The Spectator

Portrait of the week | 21 February 2004

A speedy round-up of the week's news

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Mr Oliver Letwin, the shadow Chancellor of the Exchequer, said that the Tories wanted to freeze government spending, except that on health, education and pensions, and would fund increases there from economic growth. On the day he made his remarks, a report by the government’s efficiency review, headed by Sir Peter Gershon, said that perhaps £15 billion could be saved by transforming the way public-sector bodies worked; his prescription envisaged centralisation, economies of scale and regulation by penalties. Vodafone was beaten in its attempt to take over AT&T Wireless by the American group Cingular. Mr Mike Tomlinson, the former chief inspector of schools, recommended that GCSEs and A-levels should turn into components of a new four-tier diploma. Four track workers were killed by a runaway maintenance trolley at Tebay, Cumbria, which hit their group at 40mph and careered for another mile. The body of a Chinese cockler, the 20th, was recovered from the sands at Morecambe Bay. Police arrested seven people on suspicion of manslaughter. Mr David Eden, a shellfish wholesaler, said that he had reported incidents against Chinese cocklers by rival cockling gangs, but nothing had been done. An appeals tribunal ruled against a Christian who had refused to work on Sundays for the quarry that employed him. Edinburgh University is to ban Christian prayers at graduation ceremonies; ‘There is a risk, although it is thought to be very low,’ the university said, ‘of legal action being taken against the university for breach of the Race Relations Amendment Act.’ The ashes of an expert on antique firearms were added to 275 cartridges, and friends of the dead man bagged 70 partridges, 23 pheasants, seven ducks and a fox with them.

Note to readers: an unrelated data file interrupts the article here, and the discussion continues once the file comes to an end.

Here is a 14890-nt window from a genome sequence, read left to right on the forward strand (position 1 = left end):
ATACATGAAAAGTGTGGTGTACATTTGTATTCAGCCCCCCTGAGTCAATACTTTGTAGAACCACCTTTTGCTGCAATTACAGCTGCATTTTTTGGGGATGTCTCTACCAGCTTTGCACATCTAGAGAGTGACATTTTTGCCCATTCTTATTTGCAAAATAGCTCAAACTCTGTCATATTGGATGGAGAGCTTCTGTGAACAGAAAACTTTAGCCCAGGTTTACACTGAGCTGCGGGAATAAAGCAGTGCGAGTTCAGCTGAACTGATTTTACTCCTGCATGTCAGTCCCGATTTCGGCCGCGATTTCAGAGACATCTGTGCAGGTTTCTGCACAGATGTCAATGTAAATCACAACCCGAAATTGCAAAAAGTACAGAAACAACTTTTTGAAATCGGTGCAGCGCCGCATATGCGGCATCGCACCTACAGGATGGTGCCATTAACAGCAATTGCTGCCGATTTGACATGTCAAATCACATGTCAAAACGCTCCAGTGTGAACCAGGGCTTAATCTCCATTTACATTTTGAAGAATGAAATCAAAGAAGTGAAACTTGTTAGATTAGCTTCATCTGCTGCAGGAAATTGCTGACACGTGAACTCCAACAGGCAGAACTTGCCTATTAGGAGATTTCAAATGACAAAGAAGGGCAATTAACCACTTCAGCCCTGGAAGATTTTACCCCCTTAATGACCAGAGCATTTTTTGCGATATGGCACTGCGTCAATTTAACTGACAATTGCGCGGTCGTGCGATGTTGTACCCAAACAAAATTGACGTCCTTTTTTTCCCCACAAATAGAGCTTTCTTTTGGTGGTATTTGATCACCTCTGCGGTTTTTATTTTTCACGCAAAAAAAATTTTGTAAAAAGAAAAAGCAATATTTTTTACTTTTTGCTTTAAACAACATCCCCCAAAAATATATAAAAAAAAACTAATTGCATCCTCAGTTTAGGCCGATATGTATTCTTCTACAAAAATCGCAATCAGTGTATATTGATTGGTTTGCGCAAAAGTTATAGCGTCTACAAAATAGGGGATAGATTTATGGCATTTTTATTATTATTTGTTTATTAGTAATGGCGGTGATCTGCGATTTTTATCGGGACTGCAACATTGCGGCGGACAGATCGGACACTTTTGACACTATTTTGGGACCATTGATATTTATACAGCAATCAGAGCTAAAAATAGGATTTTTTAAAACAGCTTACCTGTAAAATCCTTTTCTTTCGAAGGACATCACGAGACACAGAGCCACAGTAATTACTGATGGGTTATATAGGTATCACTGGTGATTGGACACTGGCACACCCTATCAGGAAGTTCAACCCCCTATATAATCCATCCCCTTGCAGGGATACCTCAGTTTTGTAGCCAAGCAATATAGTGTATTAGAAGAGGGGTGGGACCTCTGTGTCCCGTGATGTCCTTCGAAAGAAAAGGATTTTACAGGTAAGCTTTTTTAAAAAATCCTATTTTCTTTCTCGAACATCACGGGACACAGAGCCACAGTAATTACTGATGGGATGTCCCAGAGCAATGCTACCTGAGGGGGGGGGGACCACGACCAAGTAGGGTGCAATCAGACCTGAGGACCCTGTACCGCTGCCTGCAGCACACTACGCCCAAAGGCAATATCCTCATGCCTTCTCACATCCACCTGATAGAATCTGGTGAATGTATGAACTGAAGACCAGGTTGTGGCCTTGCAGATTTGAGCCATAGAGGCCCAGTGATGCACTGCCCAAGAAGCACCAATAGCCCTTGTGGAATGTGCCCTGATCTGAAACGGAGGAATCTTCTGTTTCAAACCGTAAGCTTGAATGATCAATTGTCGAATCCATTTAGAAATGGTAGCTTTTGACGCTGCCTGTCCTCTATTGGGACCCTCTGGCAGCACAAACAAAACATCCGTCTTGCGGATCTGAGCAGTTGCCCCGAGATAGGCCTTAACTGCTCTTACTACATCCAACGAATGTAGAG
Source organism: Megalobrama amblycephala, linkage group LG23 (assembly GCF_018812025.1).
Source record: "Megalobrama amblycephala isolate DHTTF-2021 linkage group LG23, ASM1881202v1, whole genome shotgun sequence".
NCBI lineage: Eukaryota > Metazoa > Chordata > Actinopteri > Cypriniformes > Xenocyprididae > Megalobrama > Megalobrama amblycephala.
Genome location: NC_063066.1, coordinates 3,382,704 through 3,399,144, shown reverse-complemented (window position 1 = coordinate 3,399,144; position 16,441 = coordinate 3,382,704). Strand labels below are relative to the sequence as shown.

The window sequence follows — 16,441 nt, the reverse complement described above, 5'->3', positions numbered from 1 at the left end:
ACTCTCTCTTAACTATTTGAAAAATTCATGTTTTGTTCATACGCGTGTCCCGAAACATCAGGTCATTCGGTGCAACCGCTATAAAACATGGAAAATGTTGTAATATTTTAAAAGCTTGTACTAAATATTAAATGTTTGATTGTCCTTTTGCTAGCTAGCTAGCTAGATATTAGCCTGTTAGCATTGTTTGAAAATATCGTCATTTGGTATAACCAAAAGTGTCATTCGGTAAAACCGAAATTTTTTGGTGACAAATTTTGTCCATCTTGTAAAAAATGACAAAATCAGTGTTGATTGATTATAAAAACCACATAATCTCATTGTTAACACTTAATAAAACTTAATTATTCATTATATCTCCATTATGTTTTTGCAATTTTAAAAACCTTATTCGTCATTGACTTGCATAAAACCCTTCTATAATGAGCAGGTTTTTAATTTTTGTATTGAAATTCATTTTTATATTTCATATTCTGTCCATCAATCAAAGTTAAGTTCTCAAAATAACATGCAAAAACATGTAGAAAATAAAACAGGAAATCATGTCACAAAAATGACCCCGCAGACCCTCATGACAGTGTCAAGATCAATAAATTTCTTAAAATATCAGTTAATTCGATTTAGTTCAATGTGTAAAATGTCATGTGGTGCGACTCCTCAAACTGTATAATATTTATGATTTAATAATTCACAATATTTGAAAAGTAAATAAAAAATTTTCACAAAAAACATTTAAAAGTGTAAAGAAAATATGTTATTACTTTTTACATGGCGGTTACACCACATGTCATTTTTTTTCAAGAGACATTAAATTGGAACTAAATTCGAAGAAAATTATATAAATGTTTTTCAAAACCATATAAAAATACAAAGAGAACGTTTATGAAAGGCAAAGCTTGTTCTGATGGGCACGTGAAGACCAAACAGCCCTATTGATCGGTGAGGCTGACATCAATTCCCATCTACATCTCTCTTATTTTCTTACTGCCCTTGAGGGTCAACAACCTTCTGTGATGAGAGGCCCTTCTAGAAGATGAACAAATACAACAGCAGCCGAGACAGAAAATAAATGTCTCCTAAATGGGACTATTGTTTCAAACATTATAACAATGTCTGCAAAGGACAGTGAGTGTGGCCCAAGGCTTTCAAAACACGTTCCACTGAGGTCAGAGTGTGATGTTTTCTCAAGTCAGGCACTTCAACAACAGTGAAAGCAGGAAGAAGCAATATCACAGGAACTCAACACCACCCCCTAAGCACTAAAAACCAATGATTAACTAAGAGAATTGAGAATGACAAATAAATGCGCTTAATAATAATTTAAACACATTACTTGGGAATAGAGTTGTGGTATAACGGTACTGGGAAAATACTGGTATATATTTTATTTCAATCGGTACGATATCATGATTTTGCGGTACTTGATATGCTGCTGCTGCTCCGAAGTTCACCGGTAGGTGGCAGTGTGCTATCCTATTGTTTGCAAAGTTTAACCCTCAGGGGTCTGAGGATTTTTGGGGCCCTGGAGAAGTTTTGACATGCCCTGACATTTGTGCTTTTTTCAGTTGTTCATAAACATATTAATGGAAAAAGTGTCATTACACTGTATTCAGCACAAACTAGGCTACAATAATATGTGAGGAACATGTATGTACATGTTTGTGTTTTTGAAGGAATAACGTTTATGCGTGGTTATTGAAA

A daylight attack on a police station in Fallujah, west of Baghdad, left 25 dead, including two attackers, and freed 100 from jail. The pessimism of a United Nations mission to Iraq about early elections impelled America (and Britain) to accelerate the planned transition to an elected body after the Coalition gives up rule at the end of June. Iraqi police arrested Mohammed Zimam Abdul Razaq, a former Baath party chairman of the region of Nineveh and Tamim, who was 41st on the American list of most wanted men, represented by the four of spades in the military’s mnemonic pack of cards. A video made by Diana, Princess of Wales, discussing the failure of her marriage, is to be shown on American television. Senator John Kerry, the leader in the competition to become the Democratic presidential candidate, was said by political opponents to have had an affair with a 24-year-old journalist; he denied it and so did she. The Democratic Platform movement held demonstrations and rebels took over Gona